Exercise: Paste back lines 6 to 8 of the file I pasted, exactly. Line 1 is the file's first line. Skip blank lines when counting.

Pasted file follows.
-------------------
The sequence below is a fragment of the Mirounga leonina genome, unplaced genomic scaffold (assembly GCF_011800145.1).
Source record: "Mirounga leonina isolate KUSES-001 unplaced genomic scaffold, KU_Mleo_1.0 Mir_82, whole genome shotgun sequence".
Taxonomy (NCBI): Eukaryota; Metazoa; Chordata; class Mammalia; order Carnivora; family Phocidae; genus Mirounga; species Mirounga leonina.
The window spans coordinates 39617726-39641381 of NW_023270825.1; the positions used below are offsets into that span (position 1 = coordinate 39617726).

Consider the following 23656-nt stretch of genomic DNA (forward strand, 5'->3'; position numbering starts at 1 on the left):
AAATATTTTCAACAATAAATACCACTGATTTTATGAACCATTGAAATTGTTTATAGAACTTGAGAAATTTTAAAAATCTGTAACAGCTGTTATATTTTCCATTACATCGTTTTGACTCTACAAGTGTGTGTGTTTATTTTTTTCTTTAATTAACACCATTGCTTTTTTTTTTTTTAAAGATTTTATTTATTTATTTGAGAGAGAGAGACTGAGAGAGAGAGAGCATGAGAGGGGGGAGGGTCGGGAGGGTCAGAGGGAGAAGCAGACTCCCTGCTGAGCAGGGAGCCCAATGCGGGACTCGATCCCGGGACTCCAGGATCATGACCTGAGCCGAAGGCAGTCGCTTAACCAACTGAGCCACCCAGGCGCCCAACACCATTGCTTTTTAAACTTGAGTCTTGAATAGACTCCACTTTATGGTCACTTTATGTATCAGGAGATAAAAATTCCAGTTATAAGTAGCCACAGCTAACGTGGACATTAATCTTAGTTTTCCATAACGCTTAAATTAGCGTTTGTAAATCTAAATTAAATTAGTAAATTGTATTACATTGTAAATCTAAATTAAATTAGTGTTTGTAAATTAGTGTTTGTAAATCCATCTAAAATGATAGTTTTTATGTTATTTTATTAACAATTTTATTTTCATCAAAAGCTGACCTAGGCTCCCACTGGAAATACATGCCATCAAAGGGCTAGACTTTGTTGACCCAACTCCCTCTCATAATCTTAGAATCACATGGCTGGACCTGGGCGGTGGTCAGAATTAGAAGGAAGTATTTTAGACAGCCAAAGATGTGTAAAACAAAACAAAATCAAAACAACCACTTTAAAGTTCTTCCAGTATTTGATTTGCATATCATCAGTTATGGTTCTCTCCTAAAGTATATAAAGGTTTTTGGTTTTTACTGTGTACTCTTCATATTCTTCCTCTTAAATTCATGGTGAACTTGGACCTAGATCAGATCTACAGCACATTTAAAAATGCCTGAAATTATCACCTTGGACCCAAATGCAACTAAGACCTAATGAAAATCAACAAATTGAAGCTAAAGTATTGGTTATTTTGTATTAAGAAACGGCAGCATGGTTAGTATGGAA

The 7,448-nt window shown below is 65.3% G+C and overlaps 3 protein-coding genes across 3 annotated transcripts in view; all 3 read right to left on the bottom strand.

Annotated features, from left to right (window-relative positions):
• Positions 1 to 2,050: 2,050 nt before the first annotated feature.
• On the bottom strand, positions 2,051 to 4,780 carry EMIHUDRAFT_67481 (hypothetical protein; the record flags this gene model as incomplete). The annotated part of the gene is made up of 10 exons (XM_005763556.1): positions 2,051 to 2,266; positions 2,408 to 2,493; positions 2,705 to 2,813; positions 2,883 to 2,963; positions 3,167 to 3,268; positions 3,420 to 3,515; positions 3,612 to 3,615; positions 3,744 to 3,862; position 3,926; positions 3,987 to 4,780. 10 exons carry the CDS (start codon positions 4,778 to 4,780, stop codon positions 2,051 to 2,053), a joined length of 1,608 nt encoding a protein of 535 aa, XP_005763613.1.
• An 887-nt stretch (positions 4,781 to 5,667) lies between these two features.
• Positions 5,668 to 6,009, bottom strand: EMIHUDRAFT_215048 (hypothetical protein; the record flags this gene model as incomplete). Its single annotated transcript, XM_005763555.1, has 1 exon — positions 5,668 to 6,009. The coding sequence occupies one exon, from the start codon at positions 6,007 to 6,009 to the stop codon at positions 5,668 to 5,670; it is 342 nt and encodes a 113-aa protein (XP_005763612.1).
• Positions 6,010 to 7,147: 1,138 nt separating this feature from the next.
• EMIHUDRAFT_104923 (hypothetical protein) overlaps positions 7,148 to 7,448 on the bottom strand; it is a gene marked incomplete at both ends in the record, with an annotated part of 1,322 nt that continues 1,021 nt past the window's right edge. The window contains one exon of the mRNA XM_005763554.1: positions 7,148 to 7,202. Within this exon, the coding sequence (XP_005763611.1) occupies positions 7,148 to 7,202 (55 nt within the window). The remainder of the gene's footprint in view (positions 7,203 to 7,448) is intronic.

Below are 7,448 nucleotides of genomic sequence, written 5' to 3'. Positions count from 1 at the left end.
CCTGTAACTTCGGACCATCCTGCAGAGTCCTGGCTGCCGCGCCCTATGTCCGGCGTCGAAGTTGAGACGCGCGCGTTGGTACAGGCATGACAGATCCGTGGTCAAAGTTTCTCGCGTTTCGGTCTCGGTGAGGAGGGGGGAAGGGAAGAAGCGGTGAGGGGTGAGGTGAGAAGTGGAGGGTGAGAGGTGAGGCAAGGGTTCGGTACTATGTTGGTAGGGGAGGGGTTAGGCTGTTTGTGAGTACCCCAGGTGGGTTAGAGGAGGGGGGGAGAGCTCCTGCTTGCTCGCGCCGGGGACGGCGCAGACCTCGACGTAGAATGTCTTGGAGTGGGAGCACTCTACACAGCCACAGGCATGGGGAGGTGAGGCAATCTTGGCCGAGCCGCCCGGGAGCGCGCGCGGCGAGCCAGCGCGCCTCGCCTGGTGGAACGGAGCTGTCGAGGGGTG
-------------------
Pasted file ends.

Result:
AAATATTTTCAACAATAAATACCACTGATTTTATGAACCATTGAAATTGTTTATAGAACTTGAGAAATTTTAAAAATCTGTAACAGCTGTTATATTTTCCATTACATCGTTTTGACTCTACAAGTGTGTGTGTTTATTTTTTTCTTTAATTAACACCATTGCTTTTTTTTTTTTTAAAGATTTTATTTATTTATTTGAGAGAGAGAGACTGAGAGAGAGAGAGCATGAGAGGGGGGAGGGTCGGGAGGGTCAGAGGGAGAAGCAGACTCCCTGCTGAGCAGGGAGCCCAATGCGGGACTCGATCCCGGGACTCCAGGATCATGACCTGAGCCGAAGGCAGTCGCTTAACCAACTGAGCCACCCAGGCGCCCAACACCATTGCTTTTTAAACTTGAGTCTTGAATAGACTCCACTTTATGGTCACTTTATGTATCAGGAGATAAAAATTCCAGTTATAAGTAGCCACAGCTAACGTGGACATTAATCTTAGTTTTCCATAACGCTTAAATTAGCGTTTGTAAATCTAAATTAAATTAGTAAATTGTATTACATTGTAAATCTAAATTAAATTAGTGTTTGTAAATTAGTGTTTGTAAATCCATCTAAAATGATAGTTTTTATGTTATTTTATTAACAATTTTATTTTCATCAAAAGCTGACCTAGGCTCCCACTGGAAATACATGCCATCAAAGGGCTAGACTTTGTTGACCCAACTCCCTCTCATAATCTTAGAATCACATGGCTGGACCTGGGCGGTGGTCAGAATTAGAAGGAAGTATTTTAGACAGCCAAAGATGTGTAAAACAAAACAAAATCAAAACAACCACTTTAAAGTTCTTCCAGTATTTGATTTGCATATCATCAGTTATGGTTCTCTCCTAAAGTATATAAAGGTTTTTGGTTTTTACTGTGTACTCTTCATATTCTTCCTCTTAAATTCATGGTGAACTTGGACCTAGATCAGATCTACAGCACATTTAAAAATGCCTGAAATTATCACCTTGGACCCAAATGCAACTAAGACCTAATGAAAATCAACAAATTGAAGCTAAAGTATTGGTTATTTTGTATTAAGAAACGGCAGCATGGTTAGTATGGAA

The 7,448-nt window shown below is 65.3% G+C and overlaps 3 protein-coding genes across 3 annotated transcripts in view; all 3 read right to left on the bottom strand.

Annotated features, from left to right (window-relative positions):